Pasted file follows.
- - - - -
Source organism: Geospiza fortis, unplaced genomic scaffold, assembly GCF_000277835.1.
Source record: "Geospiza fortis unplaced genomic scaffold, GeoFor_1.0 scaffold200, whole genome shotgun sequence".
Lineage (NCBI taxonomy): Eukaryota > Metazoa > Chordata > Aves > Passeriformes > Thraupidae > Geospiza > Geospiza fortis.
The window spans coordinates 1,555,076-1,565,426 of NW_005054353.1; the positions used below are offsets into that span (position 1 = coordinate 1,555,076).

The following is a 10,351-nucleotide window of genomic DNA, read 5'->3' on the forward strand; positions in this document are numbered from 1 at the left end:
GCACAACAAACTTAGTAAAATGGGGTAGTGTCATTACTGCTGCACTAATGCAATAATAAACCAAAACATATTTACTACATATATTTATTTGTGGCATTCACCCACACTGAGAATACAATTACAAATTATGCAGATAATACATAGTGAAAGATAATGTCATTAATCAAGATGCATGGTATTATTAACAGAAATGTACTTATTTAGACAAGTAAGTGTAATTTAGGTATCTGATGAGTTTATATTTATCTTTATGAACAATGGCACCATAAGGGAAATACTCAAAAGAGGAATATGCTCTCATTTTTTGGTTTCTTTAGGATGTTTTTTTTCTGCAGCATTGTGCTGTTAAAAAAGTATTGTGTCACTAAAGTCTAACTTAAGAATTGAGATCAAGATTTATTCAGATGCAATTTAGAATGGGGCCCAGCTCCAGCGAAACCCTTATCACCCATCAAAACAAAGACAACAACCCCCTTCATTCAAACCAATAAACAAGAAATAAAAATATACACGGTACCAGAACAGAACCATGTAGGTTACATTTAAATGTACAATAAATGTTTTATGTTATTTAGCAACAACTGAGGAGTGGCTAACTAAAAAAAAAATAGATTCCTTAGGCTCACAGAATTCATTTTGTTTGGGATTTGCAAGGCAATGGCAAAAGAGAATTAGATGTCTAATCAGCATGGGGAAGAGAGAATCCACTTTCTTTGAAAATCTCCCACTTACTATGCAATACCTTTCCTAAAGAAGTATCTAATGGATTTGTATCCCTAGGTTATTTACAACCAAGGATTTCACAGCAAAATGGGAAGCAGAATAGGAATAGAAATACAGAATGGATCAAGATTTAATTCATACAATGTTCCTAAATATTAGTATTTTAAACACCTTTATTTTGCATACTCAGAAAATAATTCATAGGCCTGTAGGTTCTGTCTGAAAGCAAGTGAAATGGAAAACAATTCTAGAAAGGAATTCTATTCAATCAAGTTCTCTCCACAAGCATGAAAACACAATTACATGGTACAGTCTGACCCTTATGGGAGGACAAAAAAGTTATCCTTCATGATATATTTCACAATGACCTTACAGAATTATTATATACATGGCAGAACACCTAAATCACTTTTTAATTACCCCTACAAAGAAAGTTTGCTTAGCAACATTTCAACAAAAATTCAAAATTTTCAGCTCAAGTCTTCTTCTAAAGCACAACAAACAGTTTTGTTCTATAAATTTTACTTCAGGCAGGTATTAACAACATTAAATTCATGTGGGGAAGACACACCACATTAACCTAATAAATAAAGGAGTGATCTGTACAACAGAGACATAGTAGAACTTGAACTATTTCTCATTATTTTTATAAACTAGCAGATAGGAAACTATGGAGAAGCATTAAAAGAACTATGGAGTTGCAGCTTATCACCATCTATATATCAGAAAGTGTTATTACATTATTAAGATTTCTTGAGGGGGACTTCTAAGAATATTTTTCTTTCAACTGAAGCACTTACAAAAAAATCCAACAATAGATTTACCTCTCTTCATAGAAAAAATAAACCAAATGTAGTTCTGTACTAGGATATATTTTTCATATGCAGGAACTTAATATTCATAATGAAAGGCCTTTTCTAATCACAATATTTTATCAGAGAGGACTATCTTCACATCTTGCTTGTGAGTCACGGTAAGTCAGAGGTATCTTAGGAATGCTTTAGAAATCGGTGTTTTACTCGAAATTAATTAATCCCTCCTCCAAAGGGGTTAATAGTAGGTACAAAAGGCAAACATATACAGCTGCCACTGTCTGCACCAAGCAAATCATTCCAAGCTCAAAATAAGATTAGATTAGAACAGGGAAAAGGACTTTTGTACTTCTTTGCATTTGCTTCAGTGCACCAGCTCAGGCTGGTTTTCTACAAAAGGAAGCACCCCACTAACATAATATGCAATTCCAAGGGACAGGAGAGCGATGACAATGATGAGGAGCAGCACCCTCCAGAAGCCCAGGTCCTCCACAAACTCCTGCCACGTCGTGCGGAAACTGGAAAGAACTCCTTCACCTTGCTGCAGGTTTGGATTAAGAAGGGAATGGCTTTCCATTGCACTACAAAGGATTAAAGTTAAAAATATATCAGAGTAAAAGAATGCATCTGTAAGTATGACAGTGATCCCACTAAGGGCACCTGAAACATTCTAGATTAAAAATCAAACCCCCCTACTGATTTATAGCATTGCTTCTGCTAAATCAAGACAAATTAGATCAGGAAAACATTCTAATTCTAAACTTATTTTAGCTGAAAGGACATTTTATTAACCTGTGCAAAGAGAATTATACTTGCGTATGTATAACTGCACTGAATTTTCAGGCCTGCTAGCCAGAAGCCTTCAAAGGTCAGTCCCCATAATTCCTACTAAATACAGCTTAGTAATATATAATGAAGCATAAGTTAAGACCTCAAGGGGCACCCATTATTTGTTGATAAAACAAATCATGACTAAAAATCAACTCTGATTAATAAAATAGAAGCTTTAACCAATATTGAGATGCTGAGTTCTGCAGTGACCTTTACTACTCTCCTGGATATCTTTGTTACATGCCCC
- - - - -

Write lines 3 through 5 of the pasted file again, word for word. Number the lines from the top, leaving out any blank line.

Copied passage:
Lineage (NCBI taxonomy): Eukaryota > Metazoa > Chordata > Aves > Passeriformes > Thraupidae > Geospiza > Geospiza fortis.
The window spans coordinates 1,555,076-1,565,426 of NW_005054353.1; the positions used below are offsets into that span (position 1 = coordinate 1,555,076).

The following is a 10,351-nucleotide window of genomic DNA, read 5'->3' on the forward strand; positions in this document are numbered from 1 at the left end: